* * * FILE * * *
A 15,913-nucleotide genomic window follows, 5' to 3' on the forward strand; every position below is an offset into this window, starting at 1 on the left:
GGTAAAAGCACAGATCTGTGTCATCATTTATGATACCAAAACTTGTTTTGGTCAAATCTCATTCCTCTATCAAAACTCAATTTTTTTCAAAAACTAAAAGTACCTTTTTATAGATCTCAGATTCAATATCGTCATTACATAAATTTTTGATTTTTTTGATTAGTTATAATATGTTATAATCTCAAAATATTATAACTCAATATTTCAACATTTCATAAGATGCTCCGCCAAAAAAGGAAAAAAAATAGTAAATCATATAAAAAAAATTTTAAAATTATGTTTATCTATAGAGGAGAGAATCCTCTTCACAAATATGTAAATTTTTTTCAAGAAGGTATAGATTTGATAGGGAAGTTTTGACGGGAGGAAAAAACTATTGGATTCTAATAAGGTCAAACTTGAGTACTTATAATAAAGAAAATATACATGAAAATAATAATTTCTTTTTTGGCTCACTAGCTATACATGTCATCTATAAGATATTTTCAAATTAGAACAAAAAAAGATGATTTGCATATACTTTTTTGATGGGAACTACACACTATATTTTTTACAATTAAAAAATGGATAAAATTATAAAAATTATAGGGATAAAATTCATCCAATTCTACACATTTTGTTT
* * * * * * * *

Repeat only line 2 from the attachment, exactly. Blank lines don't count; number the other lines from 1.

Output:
GGTAAAAGCACAGATCTGTGTCATCATTTATGATACCAAAACTTGTTTTGGTCAAATCTCATTCCTCTATCAAAACTCAATTTTTTTCAAAAACTAAAAGTACCTTTTTATAGATCTCAGATTCAATATCGTCATTACATAAATTTTTGATTTTTTTGATTAGTTATAATATGTTATAATCTCAAAATATTATAACTCAATATTTCAACATTTCATAAGATGCTCCGCCAAAAAAGGAAAAAAAATAGTAAATCATATAAAAAAAATTTTAAAATTATGTTTATCTATAGAGGAGAGAATCCTCTTCACAAATATGTAAATTTTTTTCAAGAAGGTATAGATTTGATAGGGAAGTTTTGACGGGAGGAAAAAACTATTGGATTCTAATAAGGTCAAACTTGAGTACTTATAATAAAGAAAATATACATGAAAATAATAATTTCTTTTTTGGCTCACTAGCTATACATGTCATCTATAAGATATTTTCAAATTAGAACAAAAAAAGATGATTTGCATATACTTTTTTGATGGGAACTACACACTATATTTTTTACAATTAAAAAATGGATAAAATTATAAAAATTATAGGGATAAAATTCATCCAATTCTACACATTTTGTTT